While it may not be the most visible system on a ship, piping systems are undoubtedly one of the most important. Ensuring the integrity of a leak-free piping system will usually focus on the fittings and for that, the worldwide expert — both for product quality and knowledge — is Viega LLC. At the past New Orleans Work Boat Show and with the help of Elwood Ide, Technical Manager, Marine for the West Coast, BC Shipping News was given a first-hand look at what makes Viega’s fittings a notch above.
Viega traces its roots to 1899 when founder Franz-Anselm Viegener began making beer taps for local breweries in Attendorn, Germany. Fast forward 120 years and, while the passion for quality and standards of excellence remain the bedrock of the company, the products and services have evolved exponentially. Drains and overflow fittings came first but the company quickly expanded to include copper connections and plastic products. Improvements in copper press technology were quickly followed with the invention of Smart Connect technology a long track record of first-time patent applications. Further growth was realized as the company began to expand into different industries, including the marine industry in the early 2000s. Today, Viega is now an international market leader in innovative plumbing technology with over 4,000 employees worldwide.
Elwood Ide joined Viega in 2016, bringing 50 years of marine experience with him. “I started out my career working on nuclear submarines in the 1970s and have worked on virtually every type of vessel you can think of since then,” said Ide. “I was the first engineer in the U.S. to specify Viega products on an ABS-approved vessel — an oceanographic research float being built at Dakota Creek Shipyards in Anacortes, Washington — and from the very beginning, was impressed with the quality as well as the extent of products offered.”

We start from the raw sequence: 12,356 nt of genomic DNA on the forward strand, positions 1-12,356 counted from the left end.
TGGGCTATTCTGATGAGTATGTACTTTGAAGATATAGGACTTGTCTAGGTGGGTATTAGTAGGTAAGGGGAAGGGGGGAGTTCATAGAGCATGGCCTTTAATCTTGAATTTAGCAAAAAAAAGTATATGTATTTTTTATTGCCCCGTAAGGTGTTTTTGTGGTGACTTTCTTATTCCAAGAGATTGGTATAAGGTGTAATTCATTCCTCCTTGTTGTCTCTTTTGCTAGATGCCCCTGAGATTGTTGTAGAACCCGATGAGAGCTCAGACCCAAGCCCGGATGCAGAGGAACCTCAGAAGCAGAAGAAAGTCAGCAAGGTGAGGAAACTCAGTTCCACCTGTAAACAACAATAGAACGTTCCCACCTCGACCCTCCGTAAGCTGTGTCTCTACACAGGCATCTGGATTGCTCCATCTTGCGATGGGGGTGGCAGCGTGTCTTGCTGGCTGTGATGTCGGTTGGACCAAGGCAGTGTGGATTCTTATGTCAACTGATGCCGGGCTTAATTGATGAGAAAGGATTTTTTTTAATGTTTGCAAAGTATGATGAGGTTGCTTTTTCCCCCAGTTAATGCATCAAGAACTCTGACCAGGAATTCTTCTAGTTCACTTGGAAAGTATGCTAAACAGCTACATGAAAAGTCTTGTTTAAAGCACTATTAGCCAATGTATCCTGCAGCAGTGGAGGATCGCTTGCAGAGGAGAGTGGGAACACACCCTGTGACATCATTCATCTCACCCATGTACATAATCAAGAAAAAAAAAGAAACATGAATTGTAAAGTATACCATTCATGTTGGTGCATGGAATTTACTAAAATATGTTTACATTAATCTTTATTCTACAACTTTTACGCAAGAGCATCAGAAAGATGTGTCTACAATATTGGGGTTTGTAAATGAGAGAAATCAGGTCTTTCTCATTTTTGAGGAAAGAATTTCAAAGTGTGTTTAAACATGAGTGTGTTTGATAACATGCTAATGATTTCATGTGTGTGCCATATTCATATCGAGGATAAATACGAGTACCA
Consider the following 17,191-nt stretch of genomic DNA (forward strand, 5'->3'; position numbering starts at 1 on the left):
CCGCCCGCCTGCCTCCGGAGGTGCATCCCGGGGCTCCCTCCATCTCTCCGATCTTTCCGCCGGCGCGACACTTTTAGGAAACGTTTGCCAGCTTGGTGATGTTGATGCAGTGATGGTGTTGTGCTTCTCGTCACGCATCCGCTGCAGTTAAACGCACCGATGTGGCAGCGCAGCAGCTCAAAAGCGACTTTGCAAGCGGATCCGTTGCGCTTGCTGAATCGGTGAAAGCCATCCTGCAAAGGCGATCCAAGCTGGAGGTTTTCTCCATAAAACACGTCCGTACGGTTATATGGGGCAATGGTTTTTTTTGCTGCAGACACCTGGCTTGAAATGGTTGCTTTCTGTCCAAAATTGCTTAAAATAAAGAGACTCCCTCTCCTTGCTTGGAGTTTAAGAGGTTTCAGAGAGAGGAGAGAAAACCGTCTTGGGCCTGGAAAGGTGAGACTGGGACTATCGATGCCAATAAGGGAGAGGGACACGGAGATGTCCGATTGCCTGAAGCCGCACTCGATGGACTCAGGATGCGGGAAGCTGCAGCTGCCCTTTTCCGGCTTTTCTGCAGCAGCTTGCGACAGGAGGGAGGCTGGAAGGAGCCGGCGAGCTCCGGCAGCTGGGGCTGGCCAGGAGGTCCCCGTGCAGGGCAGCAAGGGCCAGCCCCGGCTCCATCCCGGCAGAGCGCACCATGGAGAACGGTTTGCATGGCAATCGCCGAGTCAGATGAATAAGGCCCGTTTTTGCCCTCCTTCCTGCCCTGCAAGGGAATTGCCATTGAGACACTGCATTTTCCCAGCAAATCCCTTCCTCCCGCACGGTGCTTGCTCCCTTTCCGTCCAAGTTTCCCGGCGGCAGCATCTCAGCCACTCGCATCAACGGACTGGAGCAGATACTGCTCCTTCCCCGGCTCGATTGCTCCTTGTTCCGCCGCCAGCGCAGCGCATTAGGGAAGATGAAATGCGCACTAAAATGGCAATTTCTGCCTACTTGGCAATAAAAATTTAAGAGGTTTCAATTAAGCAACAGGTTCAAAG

As the Technical Manager, Marine for the West Coast, Ide is the go-to guy for local organizations like Canadian Coast Guard, BC Ferries and Seaspan, to name just a few.
“We have more materials and more products with more approvals than any other manufacturer currently for the marine industry,” Ide said, “but our specialty is the MegaPress.” Viega’s MegaPress is the first press fitting system for carbon steel pipe suitable for water, compressed air and gas applications, and which now includes MegaPress Stainless, Viega’s newest offering for connections with Iron Pipe Size (IPS) stainless steel.
Viega’s innovative press technology joins carbon steel pipe or stainless steel reliably through the engineered design of the fittings and the use of the press tool. It can even be installed on not completely shut down, non-combustible/flammable lines, eliminating the need to fully drain a system, which shortens repair and installation time. And, since MegaPress fittings are equipped with patented Viega Smart Connect technology, the connection is secure.
“The MegaPress has been approved for more applications than any other carbon steel press fitting system,” Ide said. “It eliminates cleanup and reduces call-backs — and best of all, there is no more manual tightening.”